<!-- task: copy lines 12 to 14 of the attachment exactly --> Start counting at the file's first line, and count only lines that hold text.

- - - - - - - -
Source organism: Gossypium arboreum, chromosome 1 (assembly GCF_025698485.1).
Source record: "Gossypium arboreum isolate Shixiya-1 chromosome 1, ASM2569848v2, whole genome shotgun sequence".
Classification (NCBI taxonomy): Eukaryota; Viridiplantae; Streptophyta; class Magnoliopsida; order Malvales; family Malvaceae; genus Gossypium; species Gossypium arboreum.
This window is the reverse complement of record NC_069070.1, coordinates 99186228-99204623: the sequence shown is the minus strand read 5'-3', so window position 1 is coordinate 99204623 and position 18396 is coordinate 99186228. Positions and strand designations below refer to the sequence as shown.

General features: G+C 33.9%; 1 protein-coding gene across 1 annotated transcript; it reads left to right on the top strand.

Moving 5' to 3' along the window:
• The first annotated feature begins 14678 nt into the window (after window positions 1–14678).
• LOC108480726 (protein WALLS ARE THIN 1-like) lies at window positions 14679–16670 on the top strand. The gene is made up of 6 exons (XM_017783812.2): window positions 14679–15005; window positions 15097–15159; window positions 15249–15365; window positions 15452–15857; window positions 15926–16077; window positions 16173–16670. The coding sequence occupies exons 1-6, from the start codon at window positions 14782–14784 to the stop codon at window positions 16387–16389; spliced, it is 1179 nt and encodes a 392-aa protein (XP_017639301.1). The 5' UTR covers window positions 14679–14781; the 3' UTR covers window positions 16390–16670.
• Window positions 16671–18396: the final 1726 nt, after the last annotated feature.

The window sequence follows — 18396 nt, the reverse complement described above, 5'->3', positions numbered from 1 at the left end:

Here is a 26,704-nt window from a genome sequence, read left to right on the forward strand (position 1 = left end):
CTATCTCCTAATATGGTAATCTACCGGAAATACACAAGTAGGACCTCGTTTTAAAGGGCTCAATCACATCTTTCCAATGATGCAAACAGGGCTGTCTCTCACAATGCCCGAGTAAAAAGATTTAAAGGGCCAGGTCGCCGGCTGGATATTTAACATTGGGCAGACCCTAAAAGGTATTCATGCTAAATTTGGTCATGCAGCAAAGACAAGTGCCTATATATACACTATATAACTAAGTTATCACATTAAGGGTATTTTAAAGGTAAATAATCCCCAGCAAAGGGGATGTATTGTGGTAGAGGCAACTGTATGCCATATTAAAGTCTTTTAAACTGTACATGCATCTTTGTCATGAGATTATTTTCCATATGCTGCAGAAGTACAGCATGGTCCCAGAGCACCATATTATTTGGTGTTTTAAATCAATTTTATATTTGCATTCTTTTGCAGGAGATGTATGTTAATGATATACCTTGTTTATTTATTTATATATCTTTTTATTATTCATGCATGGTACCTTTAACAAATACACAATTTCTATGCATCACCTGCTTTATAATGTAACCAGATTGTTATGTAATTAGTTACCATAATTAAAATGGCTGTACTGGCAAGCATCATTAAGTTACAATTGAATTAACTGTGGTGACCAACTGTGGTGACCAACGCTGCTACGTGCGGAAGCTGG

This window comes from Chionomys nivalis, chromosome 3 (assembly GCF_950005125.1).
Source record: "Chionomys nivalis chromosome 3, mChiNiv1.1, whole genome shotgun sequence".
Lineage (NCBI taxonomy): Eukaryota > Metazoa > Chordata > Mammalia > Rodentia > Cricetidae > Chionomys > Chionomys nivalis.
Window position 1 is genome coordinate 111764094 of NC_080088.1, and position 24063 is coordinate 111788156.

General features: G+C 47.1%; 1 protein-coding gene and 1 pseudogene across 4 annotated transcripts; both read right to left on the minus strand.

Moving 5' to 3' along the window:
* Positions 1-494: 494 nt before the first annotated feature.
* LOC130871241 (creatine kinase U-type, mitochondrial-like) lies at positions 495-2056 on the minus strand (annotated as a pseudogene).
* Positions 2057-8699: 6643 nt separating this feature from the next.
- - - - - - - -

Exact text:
CTATCTCCTAATATGGTAATCTACCGGAAATACACAAGTAGGACCTCGTTTTAAAGGGCTCAATCACATCTTTCCAATGATGCAAACAGGGCTGTCTCTCACAATGCCCGAGTAAAAAGATTTAAAGGGCCAGGTCGCCGGCTGGATATTTAACATTGGGCAGACCCTAAAAGGTATTCATGCTAAATTTGGTCATGCAGCAAAGACAAGTGCCTATATATACACTATATAACTAAGTTATCACATTAAGGGTATTTTAAAGGTAAATAATCCCCAGCAAAGGGGATGTATTGTGGTAGAGGCAACTGTATGCCATATTAAAGTCTTTTAAACTGTACATGCATCTTTGTCATGAGATTATTTTCCATATGCTGCAGAAGTACAGCATGGTCCCAGAGCACCATATTATTTGGTGTTTTAAATCAATTTTATATTTGCATTCTTTTGCAGGAGATGTATGTTAATGATATACCTTGTTTATTTATTTATATATCTTTTTATTATTCATGCATGGTACCTTTAACAAATACACAATTTCTATGCATCACCTGCTTTATAATGTAACCAGATTGTTATGTAATTAGTTACCATAATTAAAATGGCTGTACTGGCAAGCATCATTAAGTTACAATTGAATTAACTGTGGTGACCAACTGTGGTGACCAACGCTGCTACGTGCGGAAGCTGG

This window comes from Chionomys nivalis, chromosome 3 (assembly GCF_950005125.1).
Source record: "Chionomys nivalis chromosome 3, mChiNiv1.1, whole genome shotgun sequence".